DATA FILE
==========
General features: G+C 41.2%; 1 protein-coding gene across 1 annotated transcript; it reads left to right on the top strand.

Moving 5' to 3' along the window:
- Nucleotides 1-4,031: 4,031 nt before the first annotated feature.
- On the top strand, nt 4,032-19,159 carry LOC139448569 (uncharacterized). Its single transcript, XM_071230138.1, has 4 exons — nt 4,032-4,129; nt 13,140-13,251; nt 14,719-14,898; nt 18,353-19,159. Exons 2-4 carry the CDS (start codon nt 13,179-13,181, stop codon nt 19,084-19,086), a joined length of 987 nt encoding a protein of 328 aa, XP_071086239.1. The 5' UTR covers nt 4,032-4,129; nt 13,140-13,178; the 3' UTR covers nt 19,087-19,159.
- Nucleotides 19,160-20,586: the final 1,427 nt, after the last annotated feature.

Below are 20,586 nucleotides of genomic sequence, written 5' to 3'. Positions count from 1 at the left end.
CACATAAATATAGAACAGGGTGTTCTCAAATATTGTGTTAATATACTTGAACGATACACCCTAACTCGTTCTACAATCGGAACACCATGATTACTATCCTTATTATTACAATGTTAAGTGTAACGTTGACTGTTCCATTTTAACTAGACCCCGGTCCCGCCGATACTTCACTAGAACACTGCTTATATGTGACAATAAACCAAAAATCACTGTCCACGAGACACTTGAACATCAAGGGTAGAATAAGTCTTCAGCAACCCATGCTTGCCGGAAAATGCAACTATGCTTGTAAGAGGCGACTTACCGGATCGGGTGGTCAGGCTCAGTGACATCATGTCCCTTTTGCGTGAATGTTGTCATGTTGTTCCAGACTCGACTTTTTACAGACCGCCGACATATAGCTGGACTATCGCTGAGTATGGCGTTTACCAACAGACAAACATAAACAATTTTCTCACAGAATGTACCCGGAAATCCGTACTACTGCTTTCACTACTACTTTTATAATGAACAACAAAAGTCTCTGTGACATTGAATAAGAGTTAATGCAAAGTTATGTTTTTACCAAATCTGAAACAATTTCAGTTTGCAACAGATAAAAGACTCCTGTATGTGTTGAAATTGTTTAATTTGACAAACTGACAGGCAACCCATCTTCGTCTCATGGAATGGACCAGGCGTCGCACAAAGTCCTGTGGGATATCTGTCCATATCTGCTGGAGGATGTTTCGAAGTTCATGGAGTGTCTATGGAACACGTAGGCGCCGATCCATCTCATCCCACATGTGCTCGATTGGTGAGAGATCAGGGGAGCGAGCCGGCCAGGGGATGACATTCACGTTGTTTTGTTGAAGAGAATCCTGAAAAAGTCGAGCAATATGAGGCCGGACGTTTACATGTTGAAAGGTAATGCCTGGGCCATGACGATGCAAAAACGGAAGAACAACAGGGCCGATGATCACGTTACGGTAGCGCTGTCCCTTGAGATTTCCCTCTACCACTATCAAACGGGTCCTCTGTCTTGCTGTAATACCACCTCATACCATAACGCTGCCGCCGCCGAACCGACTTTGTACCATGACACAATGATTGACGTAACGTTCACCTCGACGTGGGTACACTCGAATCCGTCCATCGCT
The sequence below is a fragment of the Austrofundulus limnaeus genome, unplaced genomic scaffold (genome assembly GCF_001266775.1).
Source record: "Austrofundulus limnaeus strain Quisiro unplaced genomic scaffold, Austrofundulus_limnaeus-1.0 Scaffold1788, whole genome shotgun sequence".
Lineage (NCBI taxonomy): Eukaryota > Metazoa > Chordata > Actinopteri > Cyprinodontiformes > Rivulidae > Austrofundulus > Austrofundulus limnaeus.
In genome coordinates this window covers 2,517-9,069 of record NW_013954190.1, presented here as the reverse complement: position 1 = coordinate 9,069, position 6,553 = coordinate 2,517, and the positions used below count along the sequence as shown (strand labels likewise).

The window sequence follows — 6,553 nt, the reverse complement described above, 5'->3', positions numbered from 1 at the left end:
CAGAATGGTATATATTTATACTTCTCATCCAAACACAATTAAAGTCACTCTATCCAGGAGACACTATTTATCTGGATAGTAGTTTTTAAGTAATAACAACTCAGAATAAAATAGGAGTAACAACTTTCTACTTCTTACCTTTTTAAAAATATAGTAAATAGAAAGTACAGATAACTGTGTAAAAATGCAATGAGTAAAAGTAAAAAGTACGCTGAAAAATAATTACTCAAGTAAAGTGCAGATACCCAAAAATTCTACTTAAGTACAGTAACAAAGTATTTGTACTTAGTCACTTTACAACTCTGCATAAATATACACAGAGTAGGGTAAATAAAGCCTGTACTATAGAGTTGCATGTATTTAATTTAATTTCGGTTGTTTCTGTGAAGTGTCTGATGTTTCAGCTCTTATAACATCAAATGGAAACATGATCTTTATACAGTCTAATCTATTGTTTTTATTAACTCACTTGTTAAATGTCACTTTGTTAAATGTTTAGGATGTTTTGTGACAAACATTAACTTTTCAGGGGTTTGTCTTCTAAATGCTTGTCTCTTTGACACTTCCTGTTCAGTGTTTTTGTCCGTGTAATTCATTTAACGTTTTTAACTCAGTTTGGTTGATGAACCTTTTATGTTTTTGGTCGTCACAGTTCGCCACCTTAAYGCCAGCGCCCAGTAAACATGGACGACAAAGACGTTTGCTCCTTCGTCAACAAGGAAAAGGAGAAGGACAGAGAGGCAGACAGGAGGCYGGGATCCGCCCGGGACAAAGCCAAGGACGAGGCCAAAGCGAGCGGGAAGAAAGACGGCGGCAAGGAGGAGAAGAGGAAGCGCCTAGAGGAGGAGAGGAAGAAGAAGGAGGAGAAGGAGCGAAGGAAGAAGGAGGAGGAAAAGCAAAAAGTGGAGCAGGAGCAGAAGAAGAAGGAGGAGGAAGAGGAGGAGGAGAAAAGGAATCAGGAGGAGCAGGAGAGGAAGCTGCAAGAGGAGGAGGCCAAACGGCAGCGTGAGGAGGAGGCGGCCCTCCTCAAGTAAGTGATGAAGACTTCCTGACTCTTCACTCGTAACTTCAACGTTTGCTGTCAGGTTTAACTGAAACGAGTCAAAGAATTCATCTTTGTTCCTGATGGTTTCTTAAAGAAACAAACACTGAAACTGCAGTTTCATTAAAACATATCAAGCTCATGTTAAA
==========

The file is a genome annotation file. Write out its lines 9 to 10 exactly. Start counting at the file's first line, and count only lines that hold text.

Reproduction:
Source record: "Austrofundulus limnaeus strain Quisiro unplaced genomic scaffold, Austrofundulus_limnaeus-1.0 Scaffold1788, whole genome shotgun sequence".
Lineage (NCBI taxonomy): Eukaryota > Metazoa > Chordata > Actinopteri > Cyprinodontiformes > Rivulidae > Austrofundulus > Austrofundulus limnaeus.